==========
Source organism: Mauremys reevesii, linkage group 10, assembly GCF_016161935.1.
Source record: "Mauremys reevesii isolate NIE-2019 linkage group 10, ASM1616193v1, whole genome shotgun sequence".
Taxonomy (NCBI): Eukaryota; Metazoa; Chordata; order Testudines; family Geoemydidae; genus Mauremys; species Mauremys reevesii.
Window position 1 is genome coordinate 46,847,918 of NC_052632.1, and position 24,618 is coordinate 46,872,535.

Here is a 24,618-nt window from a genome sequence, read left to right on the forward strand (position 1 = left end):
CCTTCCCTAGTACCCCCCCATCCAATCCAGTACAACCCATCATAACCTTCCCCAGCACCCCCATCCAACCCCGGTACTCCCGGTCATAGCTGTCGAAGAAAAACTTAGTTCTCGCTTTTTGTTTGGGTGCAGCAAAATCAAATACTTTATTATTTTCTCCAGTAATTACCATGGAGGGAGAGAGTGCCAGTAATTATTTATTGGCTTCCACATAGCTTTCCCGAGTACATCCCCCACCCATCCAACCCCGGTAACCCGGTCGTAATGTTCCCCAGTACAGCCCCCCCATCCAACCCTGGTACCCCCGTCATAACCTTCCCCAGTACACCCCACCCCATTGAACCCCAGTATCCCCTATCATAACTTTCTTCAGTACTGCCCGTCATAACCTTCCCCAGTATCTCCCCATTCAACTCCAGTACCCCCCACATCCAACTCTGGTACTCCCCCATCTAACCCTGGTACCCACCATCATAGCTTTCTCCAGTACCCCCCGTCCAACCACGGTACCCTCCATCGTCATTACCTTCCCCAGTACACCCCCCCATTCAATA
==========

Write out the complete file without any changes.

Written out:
Source organism: Mauremys reevesii, linkage group 10, assembly GCF_016161935.1.
Source record: "Mauremys reevesii isolate NIE-2019 linkage group 10, ASM1616193v1, whole genome shotgun sequence".
Taxonomy (NCBI): Eukaryota; Metazoa; Chordata; order Testudines; family Geoemydidae; genus Mauremys; species Mauremys reevesii.
Window position 1 is genome coordinate 46,847,918 of NC_052632.1, and position 24,618 is coordinate 46,872,535.

Here is a 24,618-nt window from a genome sequence, read left to right on the forward strand (position 1 = left end):
CCTTCCCTAGTACCCCCCCATCCAATCCAGTACAACCCATCATAACCTTCCCCAGCACCCCCATCCAACCCCGGTACTCCCGGTCATAGCTGTCGAAGAAAAACTTAGTTCTCGCTTTTTGTTTGGGTGCAGCAAAATCAAATACTTTATTATTTTCTCCAGTAATTACCATGGAGGGAGAGAGTGCCAGTAATTATTTATTGGCTTCCACATAGCTTTCCCGAGTACATCCCCCACCCATCCAACCCCGGTAACCCGGTCGTAATGTTCCCCAGTACAGCCCCCCCATCCAACCCTGGTACCCCCGTCATAACCTTCCCCAGTACACCCCACCCCATTGAACCCCAGTATCCCCTATCATAACTTTCTTCAGTACTGCCCGTCATAACCTTCCCCAGTATCTCCCCATTCAACTCCAGTACCCCCCACATCCAACTCTGGTACTCCCCCATCTAACCCTGGTACCCACCATCATAGCTTTCTCCAGTACCCCCCGTCCAACCACGGTACCCTCCATCGTCATTACCTTCCCCAGTACACCCCCCCATTCAATA